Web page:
The sys admin's daily grind: Ntpd
The Network Time Protocol keeps Charly up to date at all times. To put all of this punctuality in the service of the common good, he even exports the time signal.
If the clock on my personal laptop is a few seconds fast or slow, this is not dramatic. On a server, however, it's different. Logfiles should – at least – be synchronized to the exact second; otherwise, troubleshooting becomes a pain. The software that handles this synchronization is, of course, the NTP daemon (
ntpd) . As a special hardware time source, you could use a suitable DCF 77 or GPS receiver, for example. If you don't have one of those, you could ask some other time servers – you need to poll several to compute the time from the running time differences of the UDP packets on the network.
The NTP configuration in the
/etc/ntp.conf file on my Ubuntu lab machine lists five time servers:
server ntps1-0.cs.tu-berlin.de iburst server ptbtime1.ptb.de iburst server ntp1.fau.de iburst server ntp.probe-networks.de iburst # Use Ubuntu's ntp server as a fallback. server ntp.ubuntu.com
iburst ("initial burst") keyword speeds up synchronization on the first connection. A list of public time servers is available online .
Just to check, I entered
ntpq-p at the command line; this returned a list of all the time servers that my daemon contacted (Figure 1). The first column shows how reliable the time sources are: An asterisk (
*) denotes the current reference server. A plus sign means that the time from this server is used to compute the mean value. Servers with a minus sign have recently supplied times with too large of a deviation – if this problem were to exist permanently, I would need to delete them from the configuration.
Sharing Free Time
Furthermore, nothing prevents me from providing my time server to others. The expected traffic is minimal, and the safety risks are also minimal if this setup is configured correctly. Specifically, in
/etc/ntp.conf, I need to stipulate that external NTP clients can retrieve time information but not configure anything. The following lines do the trick:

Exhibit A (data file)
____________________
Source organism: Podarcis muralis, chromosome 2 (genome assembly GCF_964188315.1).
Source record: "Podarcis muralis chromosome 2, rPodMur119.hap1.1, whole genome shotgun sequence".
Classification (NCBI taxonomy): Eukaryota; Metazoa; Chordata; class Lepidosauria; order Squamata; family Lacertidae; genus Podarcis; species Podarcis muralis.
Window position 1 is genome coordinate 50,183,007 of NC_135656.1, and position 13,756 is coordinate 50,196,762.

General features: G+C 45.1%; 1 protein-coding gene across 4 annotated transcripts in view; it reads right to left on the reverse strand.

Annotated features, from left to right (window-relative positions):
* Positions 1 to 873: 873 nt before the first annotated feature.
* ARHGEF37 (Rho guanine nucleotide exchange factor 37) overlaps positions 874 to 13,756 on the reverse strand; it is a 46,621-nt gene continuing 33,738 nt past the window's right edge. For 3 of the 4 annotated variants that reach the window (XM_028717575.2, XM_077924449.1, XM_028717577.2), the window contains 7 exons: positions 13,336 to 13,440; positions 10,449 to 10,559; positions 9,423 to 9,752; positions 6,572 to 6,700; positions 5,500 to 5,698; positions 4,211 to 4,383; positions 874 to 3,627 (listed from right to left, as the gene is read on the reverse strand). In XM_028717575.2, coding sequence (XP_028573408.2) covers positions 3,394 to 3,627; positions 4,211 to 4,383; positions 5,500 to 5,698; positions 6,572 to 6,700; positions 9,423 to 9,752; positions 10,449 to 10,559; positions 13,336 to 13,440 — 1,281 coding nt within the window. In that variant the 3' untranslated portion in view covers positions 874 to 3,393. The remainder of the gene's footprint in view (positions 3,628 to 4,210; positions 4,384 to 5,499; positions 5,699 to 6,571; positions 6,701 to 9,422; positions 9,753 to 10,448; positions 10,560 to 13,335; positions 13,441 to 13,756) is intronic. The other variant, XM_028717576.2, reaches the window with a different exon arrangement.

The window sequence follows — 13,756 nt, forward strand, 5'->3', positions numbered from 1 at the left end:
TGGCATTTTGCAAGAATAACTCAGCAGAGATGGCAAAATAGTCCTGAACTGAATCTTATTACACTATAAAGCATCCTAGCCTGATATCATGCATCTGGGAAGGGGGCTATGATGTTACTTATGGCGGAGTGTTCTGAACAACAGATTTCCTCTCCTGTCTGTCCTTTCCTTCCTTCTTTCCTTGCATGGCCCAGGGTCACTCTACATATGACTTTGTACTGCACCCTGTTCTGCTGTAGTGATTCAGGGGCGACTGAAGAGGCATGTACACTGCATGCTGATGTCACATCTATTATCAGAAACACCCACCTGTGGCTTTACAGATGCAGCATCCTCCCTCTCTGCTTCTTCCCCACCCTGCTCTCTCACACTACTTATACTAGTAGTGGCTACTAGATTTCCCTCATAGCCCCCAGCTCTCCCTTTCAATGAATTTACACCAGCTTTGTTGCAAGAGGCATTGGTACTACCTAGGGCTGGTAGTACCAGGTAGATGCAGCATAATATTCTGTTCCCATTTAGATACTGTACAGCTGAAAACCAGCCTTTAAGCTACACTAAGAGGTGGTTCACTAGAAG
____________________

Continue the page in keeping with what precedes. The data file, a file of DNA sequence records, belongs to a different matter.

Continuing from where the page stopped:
restrict -4 default kod notrap nomodifynopeer noquery restrict -6 default kod notrap nomodifynopeer noquery
If you do not use IPv6, you can leave out the second line, of course.
How do other users learn about my time server? The best way is to add it to a popular time network like pool.ntp.org . A working ntpd is the only prerequisite for time servers; you can complete a web form for the actual entries. The more people to join, the less the load per server, and most importantly: We all have more free time (Figure 2).
- NTP daemon: http://www.eecis.udel.edu/~mills/ntp/html/ntpd.html
- List of public time servers: http://support.ntp.org/bin/view/Servers/WebHome#Browsing_the_Lists
- Time server network ntp.org: http://www.pool.ntp.org/en/join.html
Buy this article as PDF
New tool will look like GParted but support a wider range of storage technologies.
New public key pinning feature will help prevent man-in-the-middle attacks.
Carnegie Mellon researchers say 3 million pages could fall down the phishing hole in the next year.
The US government rolls new best-practice rules for protecting SSH.
Klaus Knopper announces the latest version of his iconic Live Linux system.
All websites that use these popular CMS tools could be vulnerable to denial of service attacks if users don't install the updates.
According to a report, many potential victims of the Heartbleed attack have patched their systems, but few have cleaned up the crime scene to protect themselves from the effects of a previous intrusion.
DARPA and NICTA release the code for the ultra-secure microkernel system used in aerial drones.
Should you trust an online service to store your online passwords?
New B+ board lets you build cool things without the complication of a powered USB hub.